Roman Catholic leaders in New York City on Thursday released a joint statement criticizing the New York City Department of Health and Mental Hygiene's efforts to deliver about 26 million condoms to organizations and venues in the city to help curb the spread of HIV, the New York Post reports (Campanile, New York Post, 2/16).
The health department last month approved a $1.57 million contract to deliver Ansell Healthcare's Lifestyle condoms and packets of lubricants to help curb the spread of HIV. The health department will pay Ansell four cents per condom, putting the cost of the program at about $720,000 annually, according to health officials. City health officials on Wednesday unveiled the official condom, which a subway theme with different colors for various train lines. Officials plan to track the progress of the program through an annual community health survey, which polls 10,000 city residents by telephone. New York City currently distributes about 1.5 million condoms monthly, or about 18 million annually, at no cost to organizations, health clinics, advocacy groups, bars, restaurants, nail salons, nightclubs and prisons. Organizations or venues can request an unlimited supply of condoms at no cost through an online ordering system set up by the city health department (Kaiser Daily HIV/AIDS Report, 2/14).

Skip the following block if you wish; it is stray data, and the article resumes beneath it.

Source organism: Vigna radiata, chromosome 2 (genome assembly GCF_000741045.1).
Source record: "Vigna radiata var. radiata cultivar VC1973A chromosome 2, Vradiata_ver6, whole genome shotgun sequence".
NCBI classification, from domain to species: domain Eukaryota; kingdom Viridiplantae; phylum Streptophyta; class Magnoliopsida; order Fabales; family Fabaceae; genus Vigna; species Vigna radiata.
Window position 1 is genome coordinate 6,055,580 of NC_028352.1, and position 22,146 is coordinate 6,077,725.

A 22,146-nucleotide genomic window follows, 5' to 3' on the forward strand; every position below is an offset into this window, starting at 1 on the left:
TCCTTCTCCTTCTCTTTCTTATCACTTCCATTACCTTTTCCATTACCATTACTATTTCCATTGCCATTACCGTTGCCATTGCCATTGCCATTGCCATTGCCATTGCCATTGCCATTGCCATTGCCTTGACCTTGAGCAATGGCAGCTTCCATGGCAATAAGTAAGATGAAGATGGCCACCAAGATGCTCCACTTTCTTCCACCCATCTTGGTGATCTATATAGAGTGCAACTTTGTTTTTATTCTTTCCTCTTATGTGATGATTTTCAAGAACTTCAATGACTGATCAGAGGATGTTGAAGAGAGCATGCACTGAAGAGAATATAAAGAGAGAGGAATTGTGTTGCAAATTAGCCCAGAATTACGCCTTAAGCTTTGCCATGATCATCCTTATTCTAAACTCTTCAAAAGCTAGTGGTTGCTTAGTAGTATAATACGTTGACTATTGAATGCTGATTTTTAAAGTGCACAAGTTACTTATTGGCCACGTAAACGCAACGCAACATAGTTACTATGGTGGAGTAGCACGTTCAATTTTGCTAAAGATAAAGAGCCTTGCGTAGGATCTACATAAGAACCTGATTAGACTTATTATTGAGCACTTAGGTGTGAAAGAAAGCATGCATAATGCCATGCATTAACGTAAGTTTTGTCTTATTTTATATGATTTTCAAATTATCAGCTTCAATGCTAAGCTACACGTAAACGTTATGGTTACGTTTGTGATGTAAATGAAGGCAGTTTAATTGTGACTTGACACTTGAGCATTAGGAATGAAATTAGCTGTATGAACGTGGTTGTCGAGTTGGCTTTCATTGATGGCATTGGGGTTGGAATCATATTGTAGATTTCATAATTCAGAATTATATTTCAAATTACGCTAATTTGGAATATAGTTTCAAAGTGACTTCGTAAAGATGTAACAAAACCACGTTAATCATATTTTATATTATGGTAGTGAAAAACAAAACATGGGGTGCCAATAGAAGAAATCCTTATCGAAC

In the joint statement, Cardinal Edward Egan -- head of the Archdiocese of New York -- and Bishop Nicholas DiMarzio of Brooklyn criticized the distribution program, calling it an immoral "anything goes" policy that degrades society, the Post reports (New York Post, 2/16). Condom distribution is "tragic and misguided," they said, adding that the only way to protect against HIV and other sexually transmitted infections is through abstinence before marriage and fidelity among married couples. According to Egan and DiMarzio, "Our political leaders fail to protect the moral tone of our community when they encourage inappropriate sexual activity by blanketing our neighborhoods with condoms." They added, "By their actions, they ignore that truth and degrade societal standards" (Kugler, AP/Los Angeles Times, 2/15). Stu Loeser, spokesperson for Mayor Michael Bloomberg (R), said, "We believe we're saving lives and it's important to do that." City Health Commissioner Thomas Frieden said the distribution program will increase safe sex practices and reduce HIV transmission and unplanned pregnancies. "It will save lives and actually save money," he added (New York Post, 2/16). Bloomberg on Friday in his weekly radio address said that although he believes young people should wait until they are adults before having sex, the health department has to "work with the real world of people not practicing protected sex, not practicing abstinence." He added that condom distribution is a "way to keep people alive" (Saul, New York Daily News, 2/17).